Dec. 15, 2020
This summer, the U.S. Department of Labor (DOL) awarded over $42 million in Youth Apprenticeship Readiness grants to 14 organizations to increase youth participation in new or existing Registered Apprenticeship Programs (RAPs). This investment marks the first federal initiative targeted specifically at youth apprenticeship since the School-to-Work Opportunities Act nearly 25 years ago, and will provide resources to expand apprenticeship opportunities at a critical time for young adults. In particular, the investment encourages programs to improve apprenticeship access and outcomes for historically underserved populations, including women, people of color, ex-offenders, persons with disabilities, youth with barriers to employment, and out-of-school youth.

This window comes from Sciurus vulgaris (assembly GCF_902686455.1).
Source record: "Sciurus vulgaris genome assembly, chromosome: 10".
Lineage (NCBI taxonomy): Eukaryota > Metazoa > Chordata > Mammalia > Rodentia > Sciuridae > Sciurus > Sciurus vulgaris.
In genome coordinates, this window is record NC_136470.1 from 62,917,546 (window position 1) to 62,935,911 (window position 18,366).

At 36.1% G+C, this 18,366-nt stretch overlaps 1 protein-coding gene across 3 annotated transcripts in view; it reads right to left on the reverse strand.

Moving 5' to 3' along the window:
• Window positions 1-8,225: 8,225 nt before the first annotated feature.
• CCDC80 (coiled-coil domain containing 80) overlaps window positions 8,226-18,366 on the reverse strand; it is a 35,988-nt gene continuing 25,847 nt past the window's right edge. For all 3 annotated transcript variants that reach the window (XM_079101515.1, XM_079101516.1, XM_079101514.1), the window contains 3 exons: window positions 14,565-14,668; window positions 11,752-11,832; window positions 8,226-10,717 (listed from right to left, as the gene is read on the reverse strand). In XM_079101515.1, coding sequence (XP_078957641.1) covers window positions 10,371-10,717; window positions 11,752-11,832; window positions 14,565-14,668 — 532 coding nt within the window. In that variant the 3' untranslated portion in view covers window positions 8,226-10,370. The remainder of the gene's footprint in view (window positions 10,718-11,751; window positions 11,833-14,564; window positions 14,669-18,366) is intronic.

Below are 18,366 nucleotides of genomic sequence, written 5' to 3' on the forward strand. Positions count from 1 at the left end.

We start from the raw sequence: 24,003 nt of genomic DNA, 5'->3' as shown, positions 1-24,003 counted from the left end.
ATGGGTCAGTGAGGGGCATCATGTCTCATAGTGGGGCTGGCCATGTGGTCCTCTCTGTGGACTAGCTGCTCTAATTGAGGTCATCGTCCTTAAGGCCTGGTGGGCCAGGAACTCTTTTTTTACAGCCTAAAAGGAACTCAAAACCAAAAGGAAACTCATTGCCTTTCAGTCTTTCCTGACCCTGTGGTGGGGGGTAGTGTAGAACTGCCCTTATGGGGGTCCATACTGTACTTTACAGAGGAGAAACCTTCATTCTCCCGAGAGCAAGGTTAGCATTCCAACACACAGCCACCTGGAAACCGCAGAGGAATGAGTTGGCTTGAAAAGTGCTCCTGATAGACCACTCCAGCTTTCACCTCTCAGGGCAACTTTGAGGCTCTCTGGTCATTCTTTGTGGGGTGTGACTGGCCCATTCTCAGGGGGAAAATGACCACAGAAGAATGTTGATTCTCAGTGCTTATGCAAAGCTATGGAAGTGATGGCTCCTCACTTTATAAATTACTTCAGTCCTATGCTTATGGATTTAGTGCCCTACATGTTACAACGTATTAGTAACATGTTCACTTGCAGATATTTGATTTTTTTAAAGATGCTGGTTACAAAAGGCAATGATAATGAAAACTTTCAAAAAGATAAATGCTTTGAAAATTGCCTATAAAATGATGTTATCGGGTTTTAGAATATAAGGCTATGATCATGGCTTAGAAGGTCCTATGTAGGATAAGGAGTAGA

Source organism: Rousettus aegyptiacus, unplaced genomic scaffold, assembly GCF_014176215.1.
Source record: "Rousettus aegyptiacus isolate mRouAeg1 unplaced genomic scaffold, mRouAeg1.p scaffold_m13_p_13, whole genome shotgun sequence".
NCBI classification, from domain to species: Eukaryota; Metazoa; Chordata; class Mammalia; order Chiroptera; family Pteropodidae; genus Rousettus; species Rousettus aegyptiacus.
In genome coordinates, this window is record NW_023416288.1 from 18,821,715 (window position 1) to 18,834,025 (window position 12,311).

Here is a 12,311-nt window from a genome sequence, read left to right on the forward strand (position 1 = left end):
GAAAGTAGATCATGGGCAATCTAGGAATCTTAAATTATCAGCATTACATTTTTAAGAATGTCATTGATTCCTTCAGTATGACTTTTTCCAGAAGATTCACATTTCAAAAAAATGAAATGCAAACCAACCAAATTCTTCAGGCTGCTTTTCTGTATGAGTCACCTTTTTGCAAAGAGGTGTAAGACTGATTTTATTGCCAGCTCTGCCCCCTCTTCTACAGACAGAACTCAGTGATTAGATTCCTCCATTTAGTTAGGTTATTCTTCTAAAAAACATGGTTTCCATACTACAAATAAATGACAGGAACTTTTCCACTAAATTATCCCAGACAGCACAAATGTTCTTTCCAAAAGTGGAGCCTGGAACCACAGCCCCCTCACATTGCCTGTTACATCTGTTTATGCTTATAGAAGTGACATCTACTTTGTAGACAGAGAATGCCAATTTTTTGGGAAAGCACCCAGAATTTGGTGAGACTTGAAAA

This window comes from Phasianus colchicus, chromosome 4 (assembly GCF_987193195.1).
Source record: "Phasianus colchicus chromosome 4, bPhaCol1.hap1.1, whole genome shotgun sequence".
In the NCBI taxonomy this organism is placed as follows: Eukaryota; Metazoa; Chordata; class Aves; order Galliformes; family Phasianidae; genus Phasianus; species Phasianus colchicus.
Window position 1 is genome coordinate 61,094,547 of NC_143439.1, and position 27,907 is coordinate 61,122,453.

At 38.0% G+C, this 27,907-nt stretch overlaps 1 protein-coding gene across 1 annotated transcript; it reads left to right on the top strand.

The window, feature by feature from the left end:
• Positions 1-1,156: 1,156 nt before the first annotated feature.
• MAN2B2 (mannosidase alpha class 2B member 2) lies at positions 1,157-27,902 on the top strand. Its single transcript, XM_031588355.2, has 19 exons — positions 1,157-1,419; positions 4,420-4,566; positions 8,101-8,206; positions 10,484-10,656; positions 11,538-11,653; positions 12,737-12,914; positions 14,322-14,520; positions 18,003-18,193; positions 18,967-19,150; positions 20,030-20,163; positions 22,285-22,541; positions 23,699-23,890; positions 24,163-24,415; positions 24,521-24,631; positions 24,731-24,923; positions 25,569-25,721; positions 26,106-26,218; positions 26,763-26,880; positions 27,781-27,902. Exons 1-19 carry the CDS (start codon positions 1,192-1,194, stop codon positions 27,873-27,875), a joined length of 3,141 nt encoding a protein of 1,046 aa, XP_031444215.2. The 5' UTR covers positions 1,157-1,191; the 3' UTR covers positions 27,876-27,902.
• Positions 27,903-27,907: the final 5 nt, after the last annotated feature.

The fourteen Youth Apprenticeship Readiness (YAR) grant recipients will implement strategies to increase youth participation in new or existing Registered Apprenticeship Programs (RAPs) across a range of industries, including healthcare, IT, advanced manufacturing, and social services. Seven PAYA Network members were involved in successful applications, which received roughly $23 million overall. Several YAR grantees, such as Apprenticeship Carolina and Idaho Workforce Development Council, have proposed strategies to replicate youth apprenticeship pilot programs across a region or state. Others will build on the success of existing pre-apprenticeship programs or registered apprenticeship systems, building stronger pathways to credentials and careers for youth. Regardless of their approach, however, all YAR grantees will prioritize strengthening collaborations between education and workforce systems at both the state and local levels.